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SQL Server 2012 : Reordering Nodes within the Hierarchy - The GetReparentedValue Method,Transplanting Subtrees

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Reordering Nodes within the Hierarchy

Reorganizing the nodes within the tree structure is a common maintenance task when working with hierarchies. You might need to alter the tree structure by adjusting the parent-child relationships within the hierarchy. The hierarchyid type provides a GetReparentedValue method that makes it easy to handle this kind of maintenance. You will start by first relocating just a single node without disturbing any other nodes in the hierarchy. Then you’ll relocate an entire subtree (that is, all of a node’s descendant nodes).

The GetReparentedValue Method

You invoke the GetReparentedValue method on the node you want to move, passing in two parameters. The first specifies the original parent (the source), and the second specifies the new parent (the target). Wanda formerly reported to Amy but is now reporting to Jill instead (alongside Kevin). You therefore want to move Wanda’s current position as a child of Amy to be a child of Jill instead. The following code uses the GetReparentedValue method to perform that change.

DECLARE @EmployeeToMove hierarchyid
DECLARE @OldParent hierarchyid
DECLARE @NewParent hierarchyid

SELECT @EmployeeToMove = NodeId
FROM Employee
WHERE EmployeeId = 389 -- Wanda

SELECT @OldParent = NodeId
FROM Employee
WHERE EmployeeId = 46 -- Amy

SELECT @NewParent = NodeId
FROM Employee
WHERE EmployeeId = 119 -- Jill

-- Wanda now reports to Jill and no longer to Amy
UPDATE Employee
SET NodeId = @EmployeeToMove.GetReparentedValue(@OldParent, @NewParent)
WHERE NodeId = @EmployeeToMove
GO

The hierarchy now looks like Figure 1.

Reparenting a single node.

Figure 1. Reparenting a single node.

Viewing the results of the following query confirms that Wanda’s NodeIdPath has changed from /1/2/ (child of Amy) to /3/2/ (child of Jill):

SELECT
NodeId,
NodeId.ToString() AS NodeIdPath,
NodeLevel,
dbo.fnGetFullDisplayPath(NodeId) AS NodeIdDisplayPath,
EmployeeName
FROM
Employee
ORDER BY
NodeLevel, NodeId
GO

NodeId NodeIdPath NodeLevel NodeIdDisplayPath EmployeeName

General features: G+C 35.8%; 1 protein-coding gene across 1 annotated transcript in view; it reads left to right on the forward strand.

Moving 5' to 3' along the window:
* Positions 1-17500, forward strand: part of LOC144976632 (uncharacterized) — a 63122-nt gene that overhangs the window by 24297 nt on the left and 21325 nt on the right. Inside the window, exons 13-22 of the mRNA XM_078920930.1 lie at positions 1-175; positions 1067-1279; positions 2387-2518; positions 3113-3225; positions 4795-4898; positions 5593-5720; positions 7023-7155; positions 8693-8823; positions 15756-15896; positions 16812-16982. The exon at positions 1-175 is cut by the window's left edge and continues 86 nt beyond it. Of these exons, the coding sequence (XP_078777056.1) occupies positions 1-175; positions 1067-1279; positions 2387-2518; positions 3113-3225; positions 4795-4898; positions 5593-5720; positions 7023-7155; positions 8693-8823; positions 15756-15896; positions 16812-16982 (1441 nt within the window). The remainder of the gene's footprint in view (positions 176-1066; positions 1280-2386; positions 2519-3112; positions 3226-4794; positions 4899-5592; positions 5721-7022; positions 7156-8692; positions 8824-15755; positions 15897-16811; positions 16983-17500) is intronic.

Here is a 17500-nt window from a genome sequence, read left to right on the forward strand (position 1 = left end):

------ ---------- --------- ----------------------------- ------------
0x / 0 Dave Dave
0x58 /1/ 1 Dave > Amy Amy
0x68 /2/ 1 Dave > John John
0x78 /3/ 1 Dave > Jill Jill
0x5AC0 /1/1/ 2 Dave > Amy > Cheryl Cheryl
0x6AC0 /2/1/ 2 Dave > John > Mary Mary
0x7AC0 /3/1/ 2 Dave > Jill > Kevin Kevin
0x7B40 /3/2/ 2 Dave > Jill > Wanda Wanda
0x5AD6 /1/1/1/ 3 Dave > Amy > Cheryl > Richard Richard
0x5ADA /1/1/2/ 3 Dave > Amy > Cheryl > Jeff Jeff

(10 row(s) affected)

Changing the position of a single node with the GetReparentedValue method as you just did does not affect any of that node’s children (since only one row was updated). This means that if Wanda had any child nodes, they would not move along with Wanda as new descendants of Jill, now would they move up one level in the hierarchy as direct descendants of Amy to occupy the position vacated by Wanda. The same would be true if Wanda were simply deleted rather than moved. Former child nodes of Wanda would therefore end up having no parent at all, but would rather have only a grandparent (which in this case would be Amy, Wanda’s former parent). The result is a “hole” in your hierarchy. SQL Server will not enforce integrity checks on the hierarchy to catch this condition, so it’s your job to handle orphaned nodes properly. One way to ensure against orphaned nodes is to transplant an entire subtree at one time. Let’s learn how to do just that.

Transplanting Subtrees

You can easily move a larger number of people at one time by reparenting an entire subtree. Because you’ll be moving all of a node’s descendants as a single block, no orphaned nodes can result from this operation. In the next update, you will move all of Amy’s subordinates to their new manager, Kevin. This is achieved by reparenting all nodes with hierarchyid values that begin with /1/ (Amy) to /3/1/ (Kevin), except for Amy. You use the IsDescendantOf method to return all of Amy’s descendants for the update. Recall from our earlier discussion of the IsDescendantOf method that Amy is her own descendant at the 0 level (that is, she’s the root of her own subtree). You must therefore exclude her (employee ID 46) from the rows to be updated, as shown in the following code: